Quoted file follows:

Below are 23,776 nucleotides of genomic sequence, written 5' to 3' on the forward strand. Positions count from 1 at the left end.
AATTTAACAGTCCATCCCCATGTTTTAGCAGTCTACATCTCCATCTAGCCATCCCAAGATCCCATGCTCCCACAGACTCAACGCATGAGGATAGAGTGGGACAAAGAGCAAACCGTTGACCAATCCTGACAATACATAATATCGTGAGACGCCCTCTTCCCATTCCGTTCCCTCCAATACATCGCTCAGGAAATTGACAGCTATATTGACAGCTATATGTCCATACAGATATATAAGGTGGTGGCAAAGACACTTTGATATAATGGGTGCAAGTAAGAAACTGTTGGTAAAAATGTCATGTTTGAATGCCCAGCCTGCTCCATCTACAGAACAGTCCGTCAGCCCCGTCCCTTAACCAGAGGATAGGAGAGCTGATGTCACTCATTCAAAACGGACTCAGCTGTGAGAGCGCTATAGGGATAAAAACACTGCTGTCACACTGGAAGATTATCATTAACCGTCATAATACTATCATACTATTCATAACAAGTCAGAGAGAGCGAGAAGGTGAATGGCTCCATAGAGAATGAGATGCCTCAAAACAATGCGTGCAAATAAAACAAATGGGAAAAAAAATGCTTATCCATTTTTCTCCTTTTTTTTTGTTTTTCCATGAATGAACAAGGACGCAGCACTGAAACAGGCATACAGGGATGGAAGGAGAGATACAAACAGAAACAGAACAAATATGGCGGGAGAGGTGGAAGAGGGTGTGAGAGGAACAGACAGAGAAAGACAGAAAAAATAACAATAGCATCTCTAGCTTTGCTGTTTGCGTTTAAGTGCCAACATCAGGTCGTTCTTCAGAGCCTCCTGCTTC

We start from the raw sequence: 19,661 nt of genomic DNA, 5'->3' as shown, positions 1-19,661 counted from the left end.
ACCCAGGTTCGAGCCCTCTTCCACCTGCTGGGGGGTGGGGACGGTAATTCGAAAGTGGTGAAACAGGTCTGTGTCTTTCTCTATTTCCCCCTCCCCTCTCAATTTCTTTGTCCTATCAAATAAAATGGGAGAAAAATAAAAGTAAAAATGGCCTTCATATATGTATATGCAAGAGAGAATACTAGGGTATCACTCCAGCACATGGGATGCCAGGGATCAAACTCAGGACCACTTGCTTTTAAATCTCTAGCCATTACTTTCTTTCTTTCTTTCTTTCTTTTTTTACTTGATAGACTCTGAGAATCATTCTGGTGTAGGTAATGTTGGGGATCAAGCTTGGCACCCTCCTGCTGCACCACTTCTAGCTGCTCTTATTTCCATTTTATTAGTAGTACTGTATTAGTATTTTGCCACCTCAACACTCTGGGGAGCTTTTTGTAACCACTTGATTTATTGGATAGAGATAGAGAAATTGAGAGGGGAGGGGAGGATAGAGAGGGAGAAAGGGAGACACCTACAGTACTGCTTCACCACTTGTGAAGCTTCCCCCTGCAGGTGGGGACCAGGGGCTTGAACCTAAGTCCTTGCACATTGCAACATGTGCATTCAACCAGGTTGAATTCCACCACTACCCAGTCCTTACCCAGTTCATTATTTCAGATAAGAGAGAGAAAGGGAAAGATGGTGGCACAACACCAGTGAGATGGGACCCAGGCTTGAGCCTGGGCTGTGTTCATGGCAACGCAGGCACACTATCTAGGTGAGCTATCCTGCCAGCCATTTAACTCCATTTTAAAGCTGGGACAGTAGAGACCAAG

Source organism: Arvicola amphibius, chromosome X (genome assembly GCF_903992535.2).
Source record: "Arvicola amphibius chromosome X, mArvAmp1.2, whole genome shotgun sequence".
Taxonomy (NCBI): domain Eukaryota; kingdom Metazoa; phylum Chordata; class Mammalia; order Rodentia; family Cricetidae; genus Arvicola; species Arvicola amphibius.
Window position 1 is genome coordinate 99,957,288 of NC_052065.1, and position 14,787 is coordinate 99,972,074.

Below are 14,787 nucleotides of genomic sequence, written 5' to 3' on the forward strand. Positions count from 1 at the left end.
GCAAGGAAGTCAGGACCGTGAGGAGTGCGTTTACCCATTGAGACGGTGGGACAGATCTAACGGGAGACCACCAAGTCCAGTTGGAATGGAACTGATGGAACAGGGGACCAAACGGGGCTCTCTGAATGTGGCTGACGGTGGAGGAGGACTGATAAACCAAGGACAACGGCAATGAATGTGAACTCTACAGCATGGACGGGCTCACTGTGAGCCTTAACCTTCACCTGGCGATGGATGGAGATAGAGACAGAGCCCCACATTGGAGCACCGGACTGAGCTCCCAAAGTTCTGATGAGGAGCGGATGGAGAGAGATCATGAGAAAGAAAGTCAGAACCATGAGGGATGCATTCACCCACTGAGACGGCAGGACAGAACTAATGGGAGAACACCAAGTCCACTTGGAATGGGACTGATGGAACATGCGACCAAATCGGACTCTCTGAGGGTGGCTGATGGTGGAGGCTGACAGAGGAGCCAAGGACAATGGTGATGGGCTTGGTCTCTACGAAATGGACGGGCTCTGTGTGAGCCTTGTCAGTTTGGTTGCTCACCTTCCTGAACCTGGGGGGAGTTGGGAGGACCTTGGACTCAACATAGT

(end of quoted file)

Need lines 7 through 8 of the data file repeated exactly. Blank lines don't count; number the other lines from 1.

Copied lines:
Taxonomy (NCBI): domain Eukaryota; kingdom Metazoa; phylum Chordata; class Mammalia; order Rodentia; family Cricetidae; genus Arvicola; species Arvicola amphibius.
Window position 1 is genome coordinate 99,957,288 of NC_052065.1, and position 14,787 is coordinate 99,972,074.